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View Full Version : typical runout in 5C chucks?



mikem
12-29-2010, 03:37 PM
My friend came over last night and we got the backplate machined for my new CDCO 5C collet chuck. We checked the backplate first and it was right on the money when screwed on the spindle of my South Bend 10K for a test fit without the chuck. Less than one thousandth +/-.

He turned the backplate with a ledge to match the chuck's indentation and I drilled and tapped the backplate. When we got it mounted on the spindle and checked it for runout with a dial indicator, we got about .0015" of movement in a half inch diameter drill rod in the collet perpendicular to the spindle axis about 2 inches from the chuck.

This was the first try and am wondering if I should try to improve on that or be satisfied? I could try changing the torque on the mounting screws or using some shims.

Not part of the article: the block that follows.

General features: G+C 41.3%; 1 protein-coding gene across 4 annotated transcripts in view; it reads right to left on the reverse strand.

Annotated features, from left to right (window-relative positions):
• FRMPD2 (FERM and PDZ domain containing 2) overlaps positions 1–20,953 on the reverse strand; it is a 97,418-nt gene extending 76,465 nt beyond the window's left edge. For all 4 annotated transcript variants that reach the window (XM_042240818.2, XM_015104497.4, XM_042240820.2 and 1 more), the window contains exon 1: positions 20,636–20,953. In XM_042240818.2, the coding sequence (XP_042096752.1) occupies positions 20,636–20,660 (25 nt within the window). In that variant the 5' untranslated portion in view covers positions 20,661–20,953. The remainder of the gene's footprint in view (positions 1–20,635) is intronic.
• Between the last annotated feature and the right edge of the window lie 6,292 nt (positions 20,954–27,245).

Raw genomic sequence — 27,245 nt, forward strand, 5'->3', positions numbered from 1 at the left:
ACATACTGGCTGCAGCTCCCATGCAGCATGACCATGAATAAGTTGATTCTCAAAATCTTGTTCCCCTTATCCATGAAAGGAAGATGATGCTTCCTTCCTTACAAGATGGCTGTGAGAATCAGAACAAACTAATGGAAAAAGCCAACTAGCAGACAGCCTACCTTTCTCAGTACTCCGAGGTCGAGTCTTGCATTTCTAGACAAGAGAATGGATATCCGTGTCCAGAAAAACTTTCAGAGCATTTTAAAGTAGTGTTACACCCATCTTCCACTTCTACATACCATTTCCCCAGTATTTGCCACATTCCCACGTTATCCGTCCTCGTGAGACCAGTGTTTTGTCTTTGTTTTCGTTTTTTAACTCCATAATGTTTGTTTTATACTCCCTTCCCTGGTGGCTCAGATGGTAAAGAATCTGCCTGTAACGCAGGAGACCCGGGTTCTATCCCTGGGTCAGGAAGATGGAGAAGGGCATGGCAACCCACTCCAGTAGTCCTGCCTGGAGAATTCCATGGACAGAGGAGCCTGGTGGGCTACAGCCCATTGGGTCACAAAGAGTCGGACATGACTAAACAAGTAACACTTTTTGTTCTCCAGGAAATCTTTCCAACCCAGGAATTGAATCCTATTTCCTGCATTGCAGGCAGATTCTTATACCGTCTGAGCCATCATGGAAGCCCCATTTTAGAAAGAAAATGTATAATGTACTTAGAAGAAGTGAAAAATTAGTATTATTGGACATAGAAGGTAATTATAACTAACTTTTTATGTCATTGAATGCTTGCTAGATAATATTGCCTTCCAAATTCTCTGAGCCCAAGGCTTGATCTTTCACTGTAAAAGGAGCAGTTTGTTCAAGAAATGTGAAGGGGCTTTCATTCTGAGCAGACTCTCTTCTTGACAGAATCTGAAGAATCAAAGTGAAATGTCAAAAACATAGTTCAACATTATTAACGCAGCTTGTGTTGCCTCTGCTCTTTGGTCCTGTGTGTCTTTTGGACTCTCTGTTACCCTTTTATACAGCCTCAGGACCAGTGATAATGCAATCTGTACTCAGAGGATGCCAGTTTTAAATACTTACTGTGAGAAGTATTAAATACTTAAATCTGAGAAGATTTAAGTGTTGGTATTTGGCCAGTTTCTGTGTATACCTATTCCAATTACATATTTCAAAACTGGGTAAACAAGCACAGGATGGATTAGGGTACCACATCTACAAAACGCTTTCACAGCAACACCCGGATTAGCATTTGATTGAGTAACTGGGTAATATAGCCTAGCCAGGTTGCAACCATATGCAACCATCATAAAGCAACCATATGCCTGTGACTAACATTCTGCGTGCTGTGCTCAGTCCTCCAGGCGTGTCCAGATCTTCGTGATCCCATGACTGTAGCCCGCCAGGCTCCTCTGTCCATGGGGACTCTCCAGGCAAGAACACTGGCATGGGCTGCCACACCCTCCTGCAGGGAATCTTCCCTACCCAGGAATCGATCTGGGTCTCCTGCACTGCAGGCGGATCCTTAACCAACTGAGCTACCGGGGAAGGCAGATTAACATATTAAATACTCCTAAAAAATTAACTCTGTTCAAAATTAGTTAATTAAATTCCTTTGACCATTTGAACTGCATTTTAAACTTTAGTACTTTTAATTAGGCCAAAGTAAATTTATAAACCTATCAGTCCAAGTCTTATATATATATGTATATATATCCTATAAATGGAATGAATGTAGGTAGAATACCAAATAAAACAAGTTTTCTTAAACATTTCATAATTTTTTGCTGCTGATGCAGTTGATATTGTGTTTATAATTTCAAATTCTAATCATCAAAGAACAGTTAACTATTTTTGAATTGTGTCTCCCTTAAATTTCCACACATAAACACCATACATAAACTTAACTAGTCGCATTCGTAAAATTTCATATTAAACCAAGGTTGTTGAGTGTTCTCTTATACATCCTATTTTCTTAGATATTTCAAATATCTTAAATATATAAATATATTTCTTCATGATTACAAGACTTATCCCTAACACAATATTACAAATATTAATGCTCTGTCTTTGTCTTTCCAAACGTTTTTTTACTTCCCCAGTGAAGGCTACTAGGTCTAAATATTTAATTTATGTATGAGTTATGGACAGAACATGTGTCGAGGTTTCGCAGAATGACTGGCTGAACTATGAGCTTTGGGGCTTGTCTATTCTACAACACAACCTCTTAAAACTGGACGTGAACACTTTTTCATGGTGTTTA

Are most collet chucks dead on? This precision is better than my 3 jaw by a long way.

macona
12-29-2010, 03:44 PM
Does the runout get worse as you move from the chuck? If not then the chuck is not concentric. Turn that shoulder down a bit so you have some room for adjustment and just set the screws semi tight. Use a rubber or leather mallet to tap it true and tighten the bolts.

Shims are a bad idea.

Paul Alciatore
12-29-2010, 07:04 PM
Checking it with one collet is not conclusive. Also the drill rod may not be completely straight or completely round.

First you need to make comparative measurements both at the collet and then a couple of inches out from it. Mark the high spots for each one and see if they are on the same size and the same amount.